MINI-REVIEW: Janice Preston’s HIS CONVENIENT HIGHLAND WEDDING

His_Convenient_Highland_WeddingThough I’m suspicious of new-to-me authors, I was willing to give Janice Preston a try because: a) MOC is my favourite trope and b) the word “highland” in the title always evokes a frisson of excitement and anticipation. What I found was an enjoyable, uneven romance. But, first, to the plotty details!

Because His Convenient Highland Wedding is the first of a four-book, four-author series centring around a mystery, Preston’s novel opens with a silly scene of the heroine’s discovery of a creepy tower and mysterious brooch. Flash-forward seven years and heroine Lady Flora McCrieff, having refused the lecherous old goat her father had arranged for her to marry (important to saving the straitened family estate) is in disgrace with fortune and her family’s eyes. To make up for her refusal to save the family fortune and marry within her class, her father compels her to marry second-best, wealthy but from lowly beginnings whiskey-baron Lachlan McNeill. Lachlan is looking to make inroads to the aristocracy for his whiskey and hopes Flora will help him achieve his goal. Little does he know, Flora is in social purgatory …

Preston’s romance sees its finest hour in the first half. She captures the awkwardness and misunderstanding between two well-meaning people who don’t know each other working out physical and emotional intimacy. It is to Preston’s credit that she makes it easy to see how Lachlan and Flora may fall into a cool, courteous, unhappy marriage. But it isn’t what they deserve. Flora and Lachlan are brimming with the need to love and be loved, kind, and giving. However, they were beaten down and have a hard time leaving their reticent shells. Lachlan is too much aware of his inferior status, his humble beginnings à la Jean Valjean, lack of breeding and education. Flora is too aware of her family censure, which has diminished her, and is embarrassed and guilt-stricken that Lachlan was promised an influential wife who can’t deliver social sway. Thankfully, Preston doesn’t make too much of these details, but concentrates on the cringe-worthy hurts and misconceptions the MOC trope delivers.

Lachlan and Flora are also stiff and humorless and I couldn’t embrace them with liking. But I understood their predicament, appreciated it, and wanted them to resolve their marriage woes and be happy. They were deserving, if charmless. Flora’s dog, on the other hand, Bandit, was an utter charmer and he made every scene better by providing much-needed comic relief. What worked regarding Flora and Lachlan was how they entered their marriage as unhappy people and how Preston slowly but surely, with equally forward movement and missteps, brought them closer and gaining in confidence and happiness. Unfortunately, Lachlan’s secondary narrative, his search for a lost family member, derailed the romance’s last third. It was abrupt and the new character was over-the-top screechy. Her response to Lachlan’s re-connection didn’t make sense given the character’s circumstances.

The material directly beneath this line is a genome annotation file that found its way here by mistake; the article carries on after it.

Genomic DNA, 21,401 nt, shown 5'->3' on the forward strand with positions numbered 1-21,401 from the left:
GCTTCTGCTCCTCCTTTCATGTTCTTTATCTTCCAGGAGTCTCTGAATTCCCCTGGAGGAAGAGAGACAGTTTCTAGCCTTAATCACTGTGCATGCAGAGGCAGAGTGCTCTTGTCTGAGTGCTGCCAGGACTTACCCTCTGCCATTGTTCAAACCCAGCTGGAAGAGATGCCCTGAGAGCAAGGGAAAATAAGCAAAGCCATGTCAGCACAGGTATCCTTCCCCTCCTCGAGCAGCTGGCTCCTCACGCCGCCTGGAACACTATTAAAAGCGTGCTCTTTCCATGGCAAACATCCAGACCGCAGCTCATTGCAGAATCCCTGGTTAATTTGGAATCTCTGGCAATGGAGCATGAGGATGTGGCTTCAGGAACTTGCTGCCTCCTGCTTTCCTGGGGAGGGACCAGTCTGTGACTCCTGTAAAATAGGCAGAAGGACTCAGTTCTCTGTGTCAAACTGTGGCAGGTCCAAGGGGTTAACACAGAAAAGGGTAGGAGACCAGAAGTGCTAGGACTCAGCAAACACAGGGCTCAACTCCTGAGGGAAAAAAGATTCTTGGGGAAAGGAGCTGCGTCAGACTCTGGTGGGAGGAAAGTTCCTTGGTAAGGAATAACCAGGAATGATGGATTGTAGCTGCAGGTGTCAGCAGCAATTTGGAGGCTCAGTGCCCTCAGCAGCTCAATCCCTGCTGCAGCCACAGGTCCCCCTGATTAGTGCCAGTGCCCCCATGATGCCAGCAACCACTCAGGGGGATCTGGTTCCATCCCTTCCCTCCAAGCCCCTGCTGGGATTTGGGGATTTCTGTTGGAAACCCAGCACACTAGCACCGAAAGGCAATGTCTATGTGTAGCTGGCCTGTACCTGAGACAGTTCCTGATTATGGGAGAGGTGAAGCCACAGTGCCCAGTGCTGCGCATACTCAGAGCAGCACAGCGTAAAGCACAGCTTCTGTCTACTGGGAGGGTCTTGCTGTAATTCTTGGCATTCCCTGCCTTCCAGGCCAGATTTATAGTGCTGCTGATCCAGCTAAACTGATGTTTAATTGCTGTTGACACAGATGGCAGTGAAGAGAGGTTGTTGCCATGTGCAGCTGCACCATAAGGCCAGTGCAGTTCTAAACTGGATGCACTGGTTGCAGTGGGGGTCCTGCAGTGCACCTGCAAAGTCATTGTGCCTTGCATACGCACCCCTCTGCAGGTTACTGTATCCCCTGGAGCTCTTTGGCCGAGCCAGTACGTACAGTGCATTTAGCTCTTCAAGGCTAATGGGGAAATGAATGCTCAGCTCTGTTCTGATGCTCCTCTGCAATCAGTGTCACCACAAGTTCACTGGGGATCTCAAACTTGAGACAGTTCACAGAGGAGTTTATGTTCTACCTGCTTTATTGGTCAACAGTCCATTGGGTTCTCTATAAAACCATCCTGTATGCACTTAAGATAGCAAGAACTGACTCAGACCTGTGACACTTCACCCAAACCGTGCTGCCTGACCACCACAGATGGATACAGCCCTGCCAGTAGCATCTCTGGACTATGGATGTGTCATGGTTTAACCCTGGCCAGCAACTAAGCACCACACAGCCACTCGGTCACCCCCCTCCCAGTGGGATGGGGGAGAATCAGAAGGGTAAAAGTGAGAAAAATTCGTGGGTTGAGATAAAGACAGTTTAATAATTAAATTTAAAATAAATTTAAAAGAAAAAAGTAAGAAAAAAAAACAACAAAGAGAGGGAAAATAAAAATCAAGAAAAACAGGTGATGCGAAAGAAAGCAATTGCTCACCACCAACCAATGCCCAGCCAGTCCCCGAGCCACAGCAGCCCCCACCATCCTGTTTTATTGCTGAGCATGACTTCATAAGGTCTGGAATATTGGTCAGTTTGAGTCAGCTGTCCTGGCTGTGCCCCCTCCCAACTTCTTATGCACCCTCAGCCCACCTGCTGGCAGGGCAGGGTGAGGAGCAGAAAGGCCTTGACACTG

The other problem with the romance’s resolution was what I call the too-much-happiness factor. In the last few chapters, there is so much reconciliation that it made for a clunky conclusion. There were character turn-abouts in response and motivation that give reader-whiplash and eye-rolls. Moreover, the insertion of an ominous return to the initial tower mystery felt conveniently thrust into the narrative, lest we forget and not read the series. Sadly, this didn’t work for this reader and she’ll end her relationship with the series at book one, thank you very much. With Miss Austen, we say Preston’s His Convenient Highland Wedding offers “tolerable comfort,” Mansfield Park.

Janice Preston’s His Convenient Highland Wedding is published by Harlequin Books. It releases today, April 1st, and may be found at your preferred vendor. I received an e-ARC from Harlequin, via Netgalley.

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